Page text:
Aston Villa are moving into the accountancy world – joining forces with South and City College to train recruits from disadvantaged backgrounds.
The Midlands’ biggest football club is to work with the Leadership Through Sport and Business charity to pioneer the first apprenticeship scheme of its kind in the region.
The accountancy training programme for 16 to 19 year olds, which has already been introduced at London clubs including West Ham, Chelsea and Leyton Orient, aims to help bridge a looming skills gap, with 700,000 new accountants needed in the UK over the next decade.
Charity operations manager Peter Ward said: “The apprentices tend to be from disadvantaged backgrounds.
“We had some candidates this year whose parents are from low income families.
“We find that the intellectual demands are well within the youngsters’ grasp and the project is about being in a business environment, talking to people they have never met. There will be a total of 20 for the cohort this time. We are recruiting now for a 16-month programme that will start in September, with the 12 -onth apprenticeship starting in January. We have got two months to find 20 candidates.
“It is a full-time course, Monday to Friday. They come on board for 16 months.
“Everyone needs accountants, there will be a demand for 700,000 accountants over the next ten years, it is one of those industries where there will always be work.”
Peter Ward added: “The candidates learn coaching with football clubs, whilst studying accounting.
“This will be the first time it has been rolled out in Birmingham. There has been a scheme in London involving West Ham , Chelsea and Orient and there were pilots at Spurs and Everton – it has been going for four years.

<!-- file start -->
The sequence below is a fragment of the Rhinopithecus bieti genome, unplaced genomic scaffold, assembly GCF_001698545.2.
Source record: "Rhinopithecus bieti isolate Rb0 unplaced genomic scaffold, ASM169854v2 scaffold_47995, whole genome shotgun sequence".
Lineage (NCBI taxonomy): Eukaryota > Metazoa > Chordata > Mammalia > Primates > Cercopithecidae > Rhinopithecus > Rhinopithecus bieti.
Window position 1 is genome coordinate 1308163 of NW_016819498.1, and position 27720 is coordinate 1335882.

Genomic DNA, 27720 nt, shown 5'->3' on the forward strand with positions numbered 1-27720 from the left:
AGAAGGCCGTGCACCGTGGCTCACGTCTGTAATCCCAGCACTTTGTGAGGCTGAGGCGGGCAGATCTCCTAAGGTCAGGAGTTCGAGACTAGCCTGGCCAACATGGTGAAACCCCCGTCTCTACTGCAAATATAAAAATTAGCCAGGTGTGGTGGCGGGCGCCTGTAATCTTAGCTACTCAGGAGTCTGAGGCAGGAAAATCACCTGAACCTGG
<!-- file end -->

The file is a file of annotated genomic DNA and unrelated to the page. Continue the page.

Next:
“It is almost 100 per cent in terms of getting a full-time job.
“Football plays a big part in this scheme and it is a way of developing skills through sport.”
James Hinton, fundraising and partnerships executive at Aston Villa, said: “It is a chance to work with the local community and raise aspirations, it ticks all the boxes. Football obviously plays a big part in the scheme. There is a four-month preparatory block and then they will have a year’s apprenticeship with blue chip companies.”
Finance and legal firms already signed up to the scheme include Baker Tilly, Grant Thornton, Barclays, Eversheds and ICAP.
“You do not have to have an interest in football. It is about raising aspirations,” Mr Hinton said.
Pete Ward added: “We are open to anybody. Companies really do want to increase diversity . We recruit through colleges, websites and referring bodies. They study accountancy once a week at the club whilst working.
“Each cohort is a year and a half. This is our fourth group. We have 91 per cent completion of the courses. We are very keen that we get as many young women as possible on the course. Football is not mandatory, they can work with other sports.”